Three of the top five Republican presidential contenders have never held elective office before. What does that say about the GOP – and about the country? asks, Robert Romano, senior editor of Americans for Limited Government.
There is a real estate mogul (Donald Trump); a world-renowned neurosurgeon (Ben Carson); and a former Fortune 20 corporative executive (Carly Fiorina).
Those three have been gaining poll numbers since the GOP debate back on August 6th and have moved ahead of our Governor Walker and Jeb Bush.
Of the 17 GOP candidates running on the GOP ticket, 14 of them are currently holding or have held an elective office either as governors or senators. But the non-elected candidates are well ahead in the polls.
Now what does that say? Well according to Romano, “It may point to a failing of the consultancy class that runs these campaigns that are so careful they manage not to say anything about any actual issues. The polls show, when you try to please nobody, you don’t end up pleasing anybody.
With Trump, Carlson, and Fiorina, on the other hand, they do not speak like politicians.”
I have looked for all the information that I can about the upcoming race for the president, with the election still over 400 days away. I have seen Hillary Clinton falling and Bennie Sanders gaining for the Democrats. And Trump, what can one say about him. Every time he opens his mouth, it seems like he puts his foot in it. But still his poll numbers keep going up. I think many of us like to hear a person tell it like it is, and not sugar coat the issues and side step all that political correct garbage.
On Sunday morning, I was watching a commentator talk about Trump’s rise in the polls, putting his reputation on the line and saying that his numbers will fall.
What bothers me is that if he does not get the GOP nomination, he will run as a third party candidate and do to the GOP candidate what Ross Perot did to George H. W. Bush in 1992. I think that Trump is the best hope that the Democrat Party has to win the Oval Office in 2016.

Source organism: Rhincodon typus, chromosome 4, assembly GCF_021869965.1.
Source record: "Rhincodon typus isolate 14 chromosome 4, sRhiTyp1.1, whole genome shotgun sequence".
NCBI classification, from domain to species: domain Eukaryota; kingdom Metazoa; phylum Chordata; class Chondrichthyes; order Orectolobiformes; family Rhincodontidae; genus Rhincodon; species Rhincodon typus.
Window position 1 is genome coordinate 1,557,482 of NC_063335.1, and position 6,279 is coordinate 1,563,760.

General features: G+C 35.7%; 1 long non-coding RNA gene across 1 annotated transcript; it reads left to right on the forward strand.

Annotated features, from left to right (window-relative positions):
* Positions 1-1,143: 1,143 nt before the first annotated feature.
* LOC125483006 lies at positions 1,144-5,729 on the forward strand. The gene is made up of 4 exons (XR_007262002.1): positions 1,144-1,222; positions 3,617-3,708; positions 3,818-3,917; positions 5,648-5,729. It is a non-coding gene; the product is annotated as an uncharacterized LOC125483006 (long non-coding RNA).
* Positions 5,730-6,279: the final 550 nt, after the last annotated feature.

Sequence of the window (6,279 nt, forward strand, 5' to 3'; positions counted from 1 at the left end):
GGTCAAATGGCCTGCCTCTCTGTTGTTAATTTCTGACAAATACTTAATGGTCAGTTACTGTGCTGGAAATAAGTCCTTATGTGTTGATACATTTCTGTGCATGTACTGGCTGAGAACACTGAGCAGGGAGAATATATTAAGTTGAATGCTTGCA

On another note, the Minnesota State Fair is up and running and if you plan on attending, my advice is to go very early, or late.
I spent the first four days at the fairgrounds and parking your vehicle is a challenge. Very early and you can get on the ground to park. The cost is $13.00 plus another $13.00 for a ticket into the grounds.
Saturday was a challenge, that was the day of the “Black Lives Matter” protest. From what I could see on Snelling Avenue, the crowd was very light compared to what officials had expected. I think the Police and Fair officials over reacted. They closed the gate on Como Avenue and I felt sorry for myself, because I could not find a place to park. Two of the park and ride areas off the fairground that I stopped at were full and the third, along Energy Park, had an open parking spot. I walked to the bus area and asked when the next bus was due, only to be told that because of the protest, buses to that location had been cancelled.
After circling the fairgrounds three times I was able to get in because it was past 2 p.m. and a number of people were leaving and opened up a parking spot. Of course only 188,000+ people attended the fair on Saturday.
What I really felt sorry for was that the daily parade was cancelled and those that were to participate in it were not notified and when they arrive at the fairgrounds, after traveling some distance, were turned away.
Thanks for reading! — Carlton